On 22 September the weather report predicted cooler damp conditions for the next week, so I stripped all our tomato plants and brought the fruit up to the house to sit in boxes and hopefully ripen. I can count on one hand the number of ripe full sized tomatoes the plants produced during the season, and the cherry tomatoes were not much better. A combination of a cold start to the summer and cold nights at the end, along with lack of rain seems to be the cause. Whilst our vegetable garden is not in a frost pocket, it is always a couple of degrees cooler than up at the house, and, according to our neighbours, the temperature difference between the lower part of the orchard, where the potager is, and the upper part, where the cherries, peaches and apples are, is quite marked. Now that the stream that runs along the front of these 'allotments' dries up in the summer, our neighbour has given up growing vegetables here, but has planted some young peach trees amongst his beloved walnuts on the upper slope.
Our overwintering onions and garlic did extremely well. Early summer vege, like lettuce, peas, broadbeans and mangetout did quite well, but the late summer crop such as tomatoes, zucchinis, green beans, sweet corn, aubergines and peppers was in some cases non-existant, and in others, no better than poor.
Our cunning plan for next year is to grow some late summer vege in pots up at the house, where we can water it easily. We were successful this way with tomatoes and peppers in 2009, and it does not involve any real extra work.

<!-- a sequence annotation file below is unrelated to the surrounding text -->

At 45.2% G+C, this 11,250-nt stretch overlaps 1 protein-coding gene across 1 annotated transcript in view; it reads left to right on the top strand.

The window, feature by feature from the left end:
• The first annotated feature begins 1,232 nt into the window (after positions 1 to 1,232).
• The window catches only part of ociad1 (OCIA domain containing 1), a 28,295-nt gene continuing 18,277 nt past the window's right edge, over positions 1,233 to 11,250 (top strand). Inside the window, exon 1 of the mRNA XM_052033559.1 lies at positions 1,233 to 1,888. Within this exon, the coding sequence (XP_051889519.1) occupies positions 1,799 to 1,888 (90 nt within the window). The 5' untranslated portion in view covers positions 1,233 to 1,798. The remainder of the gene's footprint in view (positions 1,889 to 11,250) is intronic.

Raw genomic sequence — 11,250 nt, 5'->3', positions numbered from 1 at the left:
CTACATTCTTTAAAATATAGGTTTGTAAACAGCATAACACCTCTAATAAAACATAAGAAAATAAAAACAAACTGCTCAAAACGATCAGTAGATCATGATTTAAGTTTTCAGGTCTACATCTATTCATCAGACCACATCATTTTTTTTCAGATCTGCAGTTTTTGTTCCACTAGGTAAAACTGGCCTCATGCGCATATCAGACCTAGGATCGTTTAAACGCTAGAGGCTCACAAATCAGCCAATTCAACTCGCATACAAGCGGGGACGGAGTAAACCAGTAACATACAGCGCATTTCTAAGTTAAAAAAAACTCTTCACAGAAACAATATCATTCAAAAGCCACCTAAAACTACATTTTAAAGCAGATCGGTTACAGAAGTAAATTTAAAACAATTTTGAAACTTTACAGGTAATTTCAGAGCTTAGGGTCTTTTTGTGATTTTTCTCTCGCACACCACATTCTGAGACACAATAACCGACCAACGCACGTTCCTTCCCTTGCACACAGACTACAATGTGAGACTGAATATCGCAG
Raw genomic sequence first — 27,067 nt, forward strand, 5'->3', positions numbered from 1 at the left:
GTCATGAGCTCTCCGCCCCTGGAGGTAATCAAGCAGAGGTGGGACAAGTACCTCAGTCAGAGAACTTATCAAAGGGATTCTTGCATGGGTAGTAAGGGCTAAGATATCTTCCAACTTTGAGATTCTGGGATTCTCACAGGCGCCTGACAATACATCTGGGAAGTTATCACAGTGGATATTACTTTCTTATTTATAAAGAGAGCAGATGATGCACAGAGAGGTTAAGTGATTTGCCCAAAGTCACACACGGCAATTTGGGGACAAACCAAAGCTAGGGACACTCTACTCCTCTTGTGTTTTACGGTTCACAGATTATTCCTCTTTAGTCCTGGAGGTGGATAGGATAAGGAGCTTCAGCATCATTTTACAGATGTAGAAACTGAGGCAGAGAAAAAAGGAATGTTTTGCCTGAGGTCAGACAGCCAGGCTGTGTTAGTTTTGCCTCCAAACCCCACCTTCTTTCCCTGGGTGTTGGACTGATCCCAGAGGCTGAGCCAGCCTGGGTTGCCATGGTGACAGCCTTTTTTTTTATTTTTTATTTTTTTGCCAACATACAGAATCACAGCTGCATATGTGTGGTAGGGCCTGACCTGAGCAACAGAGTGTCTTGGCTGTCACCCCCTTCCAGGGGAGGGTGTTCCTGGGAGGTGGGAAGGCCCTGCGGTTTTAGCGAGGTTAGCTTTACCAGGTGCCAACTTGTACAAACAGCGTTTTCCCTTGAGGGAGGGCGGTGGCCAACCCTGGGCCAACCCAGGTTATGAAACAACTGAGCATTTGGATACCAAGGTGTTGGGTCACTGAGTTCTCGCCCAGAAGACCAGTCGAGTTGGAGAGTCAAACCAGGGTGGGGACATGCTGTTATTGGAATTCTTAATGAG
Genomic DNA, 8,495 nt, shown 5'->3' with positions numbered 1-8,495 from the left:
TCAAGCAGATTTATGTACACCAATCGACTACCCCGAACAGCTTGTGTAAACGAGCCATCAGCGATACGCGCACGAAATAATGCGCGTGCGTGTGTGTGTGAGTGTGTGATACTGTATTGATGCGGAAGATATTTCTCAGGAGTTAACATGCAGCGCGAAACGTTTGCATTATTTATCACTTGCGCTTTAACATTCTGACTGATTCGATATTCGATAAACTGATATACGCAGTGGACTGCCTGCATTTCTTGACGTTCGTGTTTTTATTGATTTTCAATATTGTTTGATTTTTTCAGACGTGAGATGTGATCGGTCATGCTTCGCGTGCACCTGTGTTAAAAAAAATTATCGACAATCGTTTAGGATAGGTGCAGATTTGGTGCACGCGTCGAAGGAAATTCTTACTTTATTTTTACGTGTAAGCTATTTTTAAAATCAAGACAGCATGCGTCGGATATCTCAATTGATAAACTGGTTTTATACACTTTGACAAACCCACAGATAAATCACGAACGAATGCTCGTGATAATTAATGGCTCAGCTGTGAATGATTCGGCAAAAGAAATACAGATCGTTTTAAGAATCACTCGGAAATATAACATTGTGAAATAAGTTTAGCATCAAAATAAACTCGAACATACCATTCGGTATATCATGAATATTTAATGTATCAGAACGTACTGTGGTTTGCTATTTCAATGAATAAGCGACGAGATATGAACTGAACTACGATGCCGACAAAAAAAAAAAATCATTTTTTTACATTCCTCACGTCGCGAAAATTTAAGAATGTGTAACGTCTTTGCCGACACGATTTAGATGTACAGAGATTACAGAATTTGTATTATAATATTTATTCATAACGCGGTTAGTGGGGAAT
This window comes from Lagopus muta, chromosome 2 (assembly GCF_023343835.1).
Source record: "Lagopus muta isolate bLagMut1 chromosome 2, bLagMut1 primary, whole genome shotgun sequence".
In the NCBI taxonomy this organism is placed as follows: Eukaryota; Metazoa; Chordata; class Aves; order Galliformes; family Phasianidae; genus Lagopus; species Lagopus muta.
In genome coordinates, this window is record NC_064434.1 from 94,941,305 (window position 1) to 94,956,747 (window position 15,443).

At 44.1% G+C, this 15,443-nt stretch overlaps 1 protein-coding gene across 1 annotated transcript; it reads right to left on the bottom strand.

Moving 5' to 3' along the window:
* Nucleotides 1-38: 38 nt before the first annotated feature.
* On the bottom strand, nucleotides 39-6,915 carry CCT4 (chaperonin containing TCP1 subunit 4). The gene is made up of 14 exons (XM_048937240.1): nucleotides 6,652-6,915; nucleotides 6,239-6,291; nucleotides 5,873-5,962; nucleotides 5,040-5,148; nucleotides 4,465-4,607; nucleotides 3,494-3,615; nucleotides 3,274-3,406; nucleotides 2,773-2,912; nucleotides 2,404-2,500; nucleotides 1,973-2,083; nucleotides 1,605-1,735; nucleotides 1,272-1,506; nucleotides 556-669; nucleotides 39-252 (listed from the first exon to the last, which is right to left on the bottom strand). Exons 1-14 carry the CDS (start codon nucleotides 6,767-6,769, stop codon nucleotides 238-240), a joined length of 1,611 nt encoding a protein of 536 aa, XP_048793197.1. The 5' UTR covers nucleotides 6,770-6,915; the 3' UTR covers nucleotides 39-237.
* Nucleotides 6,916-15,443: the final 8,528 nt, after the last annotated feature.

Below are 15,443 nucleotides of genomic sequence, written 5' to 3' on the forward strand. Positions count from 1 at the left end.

For now in the vegetable garden, we need to mow the paths and get ready to plant next year's onions and the garlic bulbils I've saved. They won't produce a crop until 2012, but we've got the space, and plenty of garlic from this year to last us until they mature. After the hazelnut crop is collected then we need to mow the orchard one last time for the year, before the orchids start to emerge in October-November. I disturbed a tiny Grass Snake Natrix natrix (Couleuvre à collier in French) the other day - slimmer than a pencil and not much longer. It was heading for the big pile of fruit tree prunings, which we have left in one corner to provide shelter for creatures such as this. Grass clippings get piled up nearby, and last year a large Western Whip Snake Hierophis viridiflavus (Couleuvre verte et jaune in French) seems to have hibernated and nested in the pile of straw in the shade of the paulownia. I'm guessing it will do so again, since some rather tasty looking young shrews have taken up residence in the pile, and a large family of Common Wall Lizards Podarcis muralis (Lézard des murailles in French), their favourite food, live in the adjacent logs.